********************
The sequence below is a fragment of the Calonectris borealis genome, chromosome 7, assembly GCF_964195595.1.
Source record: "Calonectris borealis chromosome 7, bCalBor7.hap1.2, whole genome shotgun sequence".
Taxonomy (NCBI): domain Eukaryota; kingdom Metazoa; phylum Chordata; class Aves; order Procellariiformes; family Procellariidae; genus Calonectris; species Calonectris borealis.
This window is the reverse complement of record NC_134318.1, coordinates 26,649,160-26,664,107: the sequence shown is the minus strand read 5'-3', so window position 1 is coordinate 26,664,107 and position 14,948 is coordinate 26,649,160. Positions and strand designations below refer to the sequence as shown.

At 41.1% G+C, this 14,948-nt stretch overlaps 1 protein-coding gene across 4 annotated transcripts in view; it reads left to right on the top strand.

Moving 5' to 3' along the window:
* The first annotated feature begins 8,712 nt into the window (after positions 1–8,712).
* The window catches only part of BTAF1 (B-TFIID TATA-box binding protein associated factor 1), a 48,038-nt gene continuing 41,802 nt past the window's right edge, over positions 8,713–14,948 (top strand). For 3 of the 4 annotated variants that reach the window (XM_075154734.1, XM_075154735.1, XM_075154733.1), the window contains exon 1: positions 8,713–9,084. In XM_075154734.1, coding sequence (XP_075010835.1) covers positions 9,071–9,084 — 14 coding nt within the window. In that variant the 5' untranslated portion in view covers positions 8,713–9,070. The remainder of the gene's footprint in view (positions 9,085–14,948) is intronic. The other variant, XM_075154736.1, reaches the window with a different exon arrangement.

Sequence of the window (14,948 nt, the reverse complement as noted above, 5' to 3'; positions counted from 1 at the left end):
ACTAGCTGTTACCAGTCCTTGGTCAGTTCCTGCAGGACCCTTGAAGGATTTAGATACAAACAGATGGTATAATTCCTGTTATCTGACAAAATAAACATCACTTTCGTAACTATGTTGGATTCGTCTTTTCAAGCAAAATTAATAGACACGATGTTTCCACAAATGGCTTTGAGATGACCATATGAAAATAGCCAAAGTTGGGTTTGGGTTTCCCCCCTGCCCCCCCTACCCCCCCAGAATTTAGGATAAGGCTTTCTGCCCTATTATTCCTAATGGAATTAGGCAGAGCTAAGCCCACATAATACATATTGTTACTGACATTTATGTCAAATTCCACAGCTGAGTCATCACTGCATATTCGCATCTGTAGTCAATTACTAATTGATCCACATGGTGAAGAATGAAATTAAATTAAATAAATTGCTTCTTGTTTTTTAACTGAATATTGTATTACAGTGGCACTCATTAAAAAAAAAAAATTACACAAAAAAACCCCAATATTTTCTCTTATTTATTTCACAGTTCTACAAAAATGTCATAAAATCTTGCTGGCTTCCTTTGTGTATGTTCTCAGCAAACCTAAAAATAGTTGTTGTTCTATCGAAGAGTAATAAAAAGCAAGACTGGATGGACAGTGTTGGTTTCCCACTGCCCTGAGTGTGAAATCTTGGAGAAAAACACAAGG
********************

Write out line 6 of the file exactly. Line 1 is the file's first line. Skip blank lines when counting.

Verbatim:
Moving 5' to 3' along the window: